When Chris Huhne was released from prison earlier this year, he was handed £46 to help him on his journey home and a plastic bag filled with his belongings. If he was lucky, he might have received a few words of encouragement, rather than the more common “see you soon” reserved for regular customers.
But as Huhne was sentenced to less than a year, he won’t have seen a probation officer and is unlikely to be in touch with a mentor, mental health worker or drug treatment specialist. He will receive zero support to prevent him from reoffending; in fact, he’s much more likely to have picked up a few tricks of the trade from his cellmates.
Now, this might be fine if you’re a well-educated former banker, journalist and politician, but what about the tens of thousands of drug-addicted, alcoholic, chaotic, workless and mentally ill men and women who constitute most of our prison population? Can it be right that the state offers no support whatsoever to short-sentence prisoners upon release, or that the ‘support’ it offers to those serving longer sentences is often limited to a weekly cup of tea in a busy office with a stressed-out, overburdened probation officer?
There are many prisoners who genuinely want to turn their lives around but simply don’t know where to start. And there are many people working in the criminal justice system who want to help them, but don’t have the resources. The government’s ambitious probation reforms are designed to cut through that and generate, for the first time, an acute focus on preventing people from returning to the prison system.
Incentives to innovate
The mechanism by which justice secretary Chris Grayling has chosen to achieve this is payment by results (PbR), a principle that the conservative think tank Policy Exchange has long advocated to tackle stubbornly high reoffending rates. The state will tell providers: “Cut reoffending and we’ll pay you in full – but if you don’t, we won’t.”
This is potentially revolutionary. There will be a powerful commercial incentive for providers to innovate and effect some badly needed cultural changes within probation. More than a decade of Whitehall micromanaging the system has meant the professionals are completely overrun with process, reports and backside-covering paperwork. It’s got to the point where probation officers literally spend more time on their computers than with offenders. This is a system crying out for change.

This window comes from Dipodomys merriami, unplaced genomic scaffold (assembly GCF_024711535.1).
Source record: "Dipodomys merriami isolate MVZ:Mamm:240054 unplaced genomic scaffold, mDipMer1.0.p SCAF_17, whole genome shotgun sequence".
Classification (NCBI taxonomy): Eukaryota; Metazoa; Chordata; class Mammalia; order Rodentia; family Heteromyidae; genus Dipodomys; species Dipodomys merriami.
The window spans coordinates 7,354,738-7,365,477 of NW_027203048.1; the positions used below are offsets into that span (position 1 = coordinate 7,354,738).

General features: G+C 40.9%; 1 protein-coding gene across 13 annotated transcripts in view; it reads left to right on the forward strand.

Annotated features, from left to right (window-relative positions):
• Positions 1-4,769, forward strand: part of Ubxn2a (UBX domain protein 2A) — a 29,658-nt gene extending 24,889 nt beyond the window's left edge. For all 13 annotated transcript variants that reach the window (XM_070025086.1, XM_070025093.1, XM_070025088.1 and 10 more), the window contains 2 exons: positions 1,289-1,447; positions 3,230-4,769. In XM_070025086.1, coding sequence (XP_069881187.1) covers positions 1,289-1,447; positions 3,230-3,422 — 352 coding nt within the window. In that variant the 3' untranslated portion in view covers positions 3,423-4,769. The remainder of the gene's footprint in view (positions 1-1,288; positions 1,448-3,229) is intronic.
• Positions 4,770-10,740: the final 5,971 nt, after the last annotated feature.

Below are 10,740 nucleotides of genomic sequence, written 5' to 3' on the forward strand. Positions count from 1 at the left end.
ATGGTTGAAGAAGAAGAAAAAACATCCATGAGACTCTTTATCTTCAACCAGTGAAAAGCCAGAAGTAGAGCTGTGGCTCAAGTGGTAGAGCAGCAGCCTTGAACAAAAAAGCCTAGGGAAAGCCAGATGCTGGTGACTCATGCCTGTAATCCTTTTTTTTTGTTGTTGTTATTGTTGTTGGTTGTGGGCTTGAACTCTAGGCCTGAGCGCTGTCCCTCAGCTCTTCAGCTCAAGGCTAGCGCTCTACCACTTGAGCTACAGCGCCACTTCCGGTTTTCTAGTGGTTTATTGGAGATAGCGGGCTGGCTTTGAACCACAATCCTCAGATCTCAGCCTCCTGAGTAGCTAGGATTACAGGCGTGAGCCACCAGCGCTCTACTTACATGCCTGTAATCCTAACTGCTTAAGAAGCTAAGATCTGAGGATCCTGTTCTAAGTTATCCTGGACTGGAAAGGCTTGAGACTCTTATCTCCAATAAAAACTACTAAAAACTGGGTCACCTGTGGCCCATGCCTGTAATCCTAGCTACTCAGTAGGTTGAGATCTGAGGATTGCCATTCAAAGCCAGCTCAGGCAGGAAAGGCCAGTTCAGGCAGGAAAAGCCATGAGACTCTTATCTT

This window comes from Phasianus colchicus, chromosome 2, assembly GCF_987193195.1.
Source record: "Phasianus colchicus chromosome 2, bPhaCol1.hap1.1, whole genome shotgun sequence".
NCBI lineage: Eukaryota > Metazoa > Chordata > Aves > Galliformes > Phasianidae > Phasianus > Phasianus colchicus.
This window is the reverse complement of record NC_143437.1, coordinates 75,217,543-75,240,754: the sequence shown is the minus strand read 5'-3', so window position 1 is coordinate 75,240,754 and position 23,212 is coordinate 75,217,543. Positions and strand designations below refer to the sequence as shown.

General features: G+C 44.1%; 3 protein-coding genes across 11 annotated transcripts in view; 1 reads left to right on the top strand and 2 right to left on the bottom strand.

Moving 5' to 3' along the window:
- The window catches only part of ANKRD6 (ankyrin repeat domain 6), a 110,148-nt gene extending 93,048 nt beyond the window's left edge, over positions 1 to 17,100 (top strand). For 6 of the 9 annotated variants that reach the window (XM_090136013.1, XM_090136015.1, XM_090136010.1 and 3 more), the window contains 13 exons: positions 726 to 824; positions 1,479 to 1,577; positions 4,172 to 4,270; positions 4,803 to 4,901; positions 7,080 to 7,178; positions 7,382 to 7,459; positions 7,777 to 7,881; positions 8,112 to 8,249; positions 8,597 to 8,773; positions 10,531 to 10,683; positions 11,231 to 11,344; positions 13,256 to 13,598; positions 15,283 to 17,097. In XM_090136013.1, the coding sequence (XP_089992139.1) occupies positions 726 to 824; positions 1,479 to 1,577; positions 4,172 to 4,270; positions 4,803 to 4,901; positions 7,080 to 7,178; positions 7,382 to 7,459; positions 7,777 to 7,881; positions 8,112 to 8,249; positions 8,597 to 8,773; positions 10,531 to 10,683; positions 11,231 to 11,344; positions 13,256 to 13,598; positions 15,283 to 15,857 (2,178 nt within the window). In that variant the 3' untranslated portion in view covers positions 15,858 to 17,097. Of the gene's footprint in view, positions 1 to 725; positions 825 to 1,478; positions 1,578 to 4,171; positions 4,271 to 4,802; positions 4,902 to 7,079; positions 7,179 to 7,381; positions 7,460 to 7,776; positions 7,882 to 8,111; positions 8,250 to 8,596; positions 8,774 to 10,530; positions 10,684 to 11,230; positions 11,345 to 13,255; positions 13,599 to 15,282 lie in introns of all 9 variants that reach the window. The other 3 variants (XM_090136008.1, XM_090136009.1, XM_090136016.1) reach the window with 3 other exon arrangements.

As the public sector cannot be allowed to fail financially, PbR inevitably means opening the probation system to new providers who have the capacity to take on significant financial risk and invest in new services. Inevitably, critics argue that this is just privatisation and the ideological introduction of a nefarious profit motive for the providers who will be charged with cutting reoffending.
It’s funny that, in this country, people object so vociferously to the idea of a company making money by helping people, yet have absolutely no problem with companies that make money but don’t help anyone. Many would actually prefer to keep a service that doesn’t cut crime or change lives, so long as no-one is making any money out of it. Could this be one reason why bright, talented UK entrepreneurs choose to found tech start-ups rather than help tackle our deep social problems?
But leaving aside the quality of the debate about public service reform, what people are missing is the huge opportunity these reforms represent for the professionals within the system. These reforms could set them free from the bureaucracy, inertia and risk-aversion that currently hold them back, and will give them the freedom to try new things, to be rewarded for success and to enhance their professional training.
An army of ex-offender mentors
There are many details that the government must get right about payment by results. It should adopt Policy Exchange’s idea of the most hardened criminals attracting higher tariffs, so that the hardest-to-help get proper support. It must devise a new measure of reoffending that ensures providers don’t just ‘cream off’ the easiest cases, or ‘park’ the hardest ones. Government should wrap the prison system into these reforms too, by setting each prison a reoffending reduction target, to ensure that offenders are properly prepared for release and don’t fall through the cracks. They could also start training a nationwide army of ex-offender peer mentors now, so that they can be ready to help when the new system is up and running in the next 18 months.
We can also expect to see significant innovation in service delivery. Providers have already been experimenting with new technological solutions to monitoring low-risk offenders, halfway houses to help offenders transition from prison to the community and GPS tags worn voluntarily by offenders to help keep them on the straight and narrow, and away from criminal peers.
The shape of the sector will change dramatically from the monopoly enjoyed today. Providers are likely to include the larger, more established justice service providers, but we will also see probation trusts spinning out of the public sector to form mutuals and cooperatives. Backed up with capital from the social investment market, mutuals could emerge either as prime providers in their own right or as part of joint ventures with the big primes.
So there are lots of important decisions to be made about exactly how the new system should work. But one thing is for sure: if the government isn’t blown off course by the howls of protest from the vested interests in the criminal justice system, prison guards might find themselves saying “see you soon” a little less often.
This article originally appeared on the Ethos Journal website.